Star cluster NGC 6193 and nebula NGC 6188 (Big Space Image)

This image, taken by OmegaCAM on the VLT Survey Telescope at Paranal Observatory, shows a section of the Ara OB1 stellar association. In the centre of the image is the young open cluster NGC 6193, and to the right is the emission nebula NGC 6188, illuminated by the ionising radiation emitted by the brightest nearby stars.

Thursday TOON Roundup 4- The Rest







Thursday TOON Roundup 3- Clintons

Thursday Toon Roundup 2- Haters

Thursday Toon Roundup 1- Letter Treason

Enceladus may have ocean with the right ingredients for life, scientists say

Scientists say they’ve discovered evidence of a watery ocean with warm spots hiding beneath the surface of Saturn’s icy moon Enceladus. The findings, described in the journal Nature, are the first signs of hydrothermal activity on another world outside of Earth – and raise the chances that Enceladus has the potential to host microbial life.

Scientists have wondered about what lies within Enceladus at least since NASA’s Cassini spacecraft caught the moon spewing salty water vapor out from cracks in its frozen surface. Last year, a study of its gravitational field hinted at a 10-kilometer-thick regional ocean around the south pole lying under an ice crust some 30 to 40 kilometers deep.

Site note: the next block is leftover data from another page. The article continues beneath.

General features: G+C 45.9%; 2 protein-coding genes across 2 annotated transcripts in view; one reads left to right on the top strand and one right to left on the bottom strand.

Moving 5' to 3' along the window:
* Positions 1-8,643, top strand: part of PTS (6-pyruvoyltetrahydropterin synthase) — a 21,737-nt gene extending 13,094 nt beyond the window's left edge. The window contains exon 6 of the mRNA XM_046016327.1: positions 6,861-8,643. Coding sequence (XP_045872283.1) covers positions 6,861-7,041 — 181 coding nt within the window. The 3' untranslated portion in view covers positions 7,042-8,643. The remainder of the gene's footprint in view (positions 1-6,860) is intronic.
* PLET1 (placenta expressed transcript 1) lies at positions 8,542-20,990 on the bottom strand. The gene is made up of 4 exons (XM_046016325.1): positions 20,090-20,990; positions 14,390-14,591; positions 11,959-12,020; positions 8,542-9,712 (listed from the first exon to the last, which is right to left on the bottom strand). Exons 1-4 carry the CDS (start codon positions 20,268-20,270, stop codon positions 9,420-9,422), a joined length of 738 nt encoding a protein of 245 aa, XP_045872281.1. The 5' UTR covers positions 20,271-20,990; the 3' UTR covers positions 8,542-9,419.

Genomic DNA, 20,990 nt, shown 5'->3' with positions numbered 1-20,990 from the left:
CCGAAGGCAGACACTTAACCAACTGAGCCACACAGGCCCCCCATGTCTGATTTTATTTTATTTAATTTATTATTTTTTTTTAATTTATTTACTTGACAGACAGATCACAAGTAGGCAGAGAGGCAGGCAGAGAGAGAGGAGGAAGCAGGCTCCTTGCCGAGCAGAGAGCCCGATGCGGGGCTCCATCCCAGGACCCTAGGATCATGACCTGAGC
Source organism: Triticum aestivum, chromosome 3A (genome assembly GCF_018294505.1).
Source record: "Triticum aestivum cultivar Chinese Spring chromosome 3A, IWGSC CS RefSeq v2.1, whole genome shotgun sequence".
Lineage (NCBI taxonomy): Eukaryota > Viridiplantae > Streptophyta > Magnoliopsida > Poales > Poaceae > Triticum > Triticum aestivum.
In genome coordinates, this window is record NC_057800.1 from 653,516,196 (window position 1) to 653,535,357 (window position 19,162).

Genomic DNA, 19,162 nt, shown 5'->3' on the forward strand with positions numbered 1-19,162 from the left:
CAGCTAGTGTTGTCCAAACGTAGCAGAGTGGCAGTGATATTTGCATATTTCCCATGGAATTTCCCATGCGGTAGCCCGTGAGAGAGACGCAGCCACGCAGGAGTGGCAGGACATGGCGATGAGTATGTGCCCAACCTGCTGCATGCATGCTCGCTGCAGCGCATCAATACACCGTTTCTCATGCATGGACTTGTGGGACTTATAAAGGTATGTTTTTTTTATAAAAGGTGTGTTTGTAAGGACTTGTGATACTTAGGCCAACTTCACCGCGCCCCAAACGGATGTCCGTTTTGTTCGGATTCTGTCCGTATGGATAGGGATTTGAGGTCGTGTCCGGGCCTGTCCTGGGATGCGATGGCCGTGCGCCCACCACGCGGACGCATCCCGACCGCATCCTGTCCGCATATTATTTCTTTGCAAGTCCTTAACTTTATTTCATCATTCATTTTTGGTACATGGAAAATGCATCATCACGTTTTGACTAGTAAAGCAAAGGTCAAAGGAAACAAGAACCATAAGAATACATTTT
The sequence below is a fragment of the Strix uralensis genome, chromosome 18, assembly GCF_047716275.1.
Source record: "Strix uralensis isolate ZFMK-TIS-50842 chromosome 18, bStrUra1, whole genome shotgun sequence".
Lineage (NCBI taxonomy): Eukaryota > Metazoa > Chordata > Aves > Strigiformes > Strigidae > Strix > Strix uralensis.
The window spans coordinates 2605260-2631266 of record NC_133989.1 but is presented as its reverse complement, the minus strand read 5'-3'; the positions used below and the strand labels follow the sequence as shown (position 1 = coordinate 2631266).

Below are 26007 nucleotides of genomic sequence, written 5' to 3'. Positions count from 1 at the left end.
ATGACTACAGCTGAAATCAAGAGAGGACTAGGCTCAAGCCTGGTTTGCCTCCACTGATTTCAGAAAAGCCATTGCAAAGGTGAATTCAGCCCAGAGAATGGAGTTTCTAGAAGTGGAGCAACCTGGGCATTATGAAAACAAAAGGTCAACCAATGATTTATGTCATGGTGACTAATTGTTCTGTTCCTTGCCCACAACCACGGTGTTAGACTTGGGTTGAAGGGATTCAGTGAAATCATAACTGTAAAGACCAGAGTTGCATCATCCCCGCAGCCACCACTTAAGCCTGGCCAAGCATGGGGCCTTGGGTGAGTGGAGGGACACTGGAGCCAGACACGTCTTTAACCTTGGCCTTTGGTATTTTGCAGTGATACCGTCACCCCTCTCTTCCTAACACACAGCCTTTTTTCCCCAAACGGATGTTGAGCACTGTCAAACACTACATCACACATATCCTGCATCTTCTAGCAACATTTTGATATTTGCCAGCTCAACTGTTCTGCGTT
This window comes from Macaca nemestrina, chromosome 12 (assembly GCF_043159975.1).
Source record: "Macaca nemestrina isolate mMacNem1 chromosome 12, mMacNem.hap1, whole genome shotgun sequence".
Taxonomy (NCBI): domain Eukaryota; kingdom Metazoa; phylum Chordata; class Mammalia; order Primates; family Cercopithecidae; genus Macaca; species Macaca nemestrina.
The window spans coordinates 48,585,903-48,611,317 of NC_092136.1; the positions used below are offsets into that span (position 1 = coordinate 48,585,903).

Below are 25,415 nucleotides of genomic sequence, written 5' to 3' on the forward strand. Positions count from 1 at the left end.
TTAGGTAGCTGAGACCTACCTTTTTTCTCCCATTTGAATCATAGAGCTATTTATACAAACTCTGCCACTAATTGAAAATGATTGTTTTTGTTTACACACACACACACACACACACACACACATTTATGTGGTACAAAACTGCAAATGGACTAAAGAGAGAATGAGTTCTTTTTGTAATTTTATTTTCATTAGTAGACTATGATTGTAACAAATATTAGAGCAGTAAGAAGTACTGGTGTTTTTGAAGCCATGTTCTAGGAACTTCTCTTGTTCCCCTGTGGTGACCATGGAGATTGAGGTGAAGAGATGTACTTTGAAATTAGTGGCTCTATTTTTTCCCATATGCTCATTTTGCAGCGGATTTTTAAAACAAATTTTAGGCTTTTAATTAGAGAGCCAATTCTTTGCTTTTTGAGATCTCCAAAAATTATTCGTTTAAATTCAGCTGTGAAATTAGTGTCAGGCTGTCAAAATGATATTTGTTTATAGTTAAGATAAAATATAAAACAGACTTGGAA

Another hint also emerged about a decade ago, when Cassini discovered tiny dust particles escaping Saturn’s system that were nanometer-sized and rich in silicon.

“It’s a peculiar thing to find particles enriched with silicon,” said lead author Hsiang-Wen Hsu, a planetary scientist at the University of Colorado, Boulder. In Saturn’s moons and among its rings, water ice dominates, so these odd particles clearly stood out.


Sun emits X2.2-class Flare

Sun Emits an X2.2 Flare on March 11, 2015
The sun emitted a significant solar flare, peaking at 12:22 p.m. EDT on March 11, 2015. NASA’s Solar Dynamics Observatory, which watches the sun constantly, captured an image of the event. Solar flares are powerful bursts of radiation. Harmful radiation from a flare cannot pass through Earth's atmosphere to physically affect humans on the ground, however -- when intense enough -- they can disturb the atmosphere in the layer where GPS and communications signals travel.

This flare is classified as an X2.2-class flare. X-class denotes the most intense flares, while the number provides more information about its strength. An X2 is twice as intense as an X1, an X3 is three times as intense, etc.


Sol, that's so rude!

Outburst on the Sun
The Sun blew out a coronal mass ejection along with part of a solar filament over a three-hour period (Feb. 24, 2015). While some of the strands fell back into the Sun, a substantial part raced into space in a bright cloud of particles (as observed by the SOHO spacecraft). The activity was captured in a wavelength of extreme ultraviolet light. Because this occurred way over near the edge of the Sun, it was unlikely to have any effect on Earth.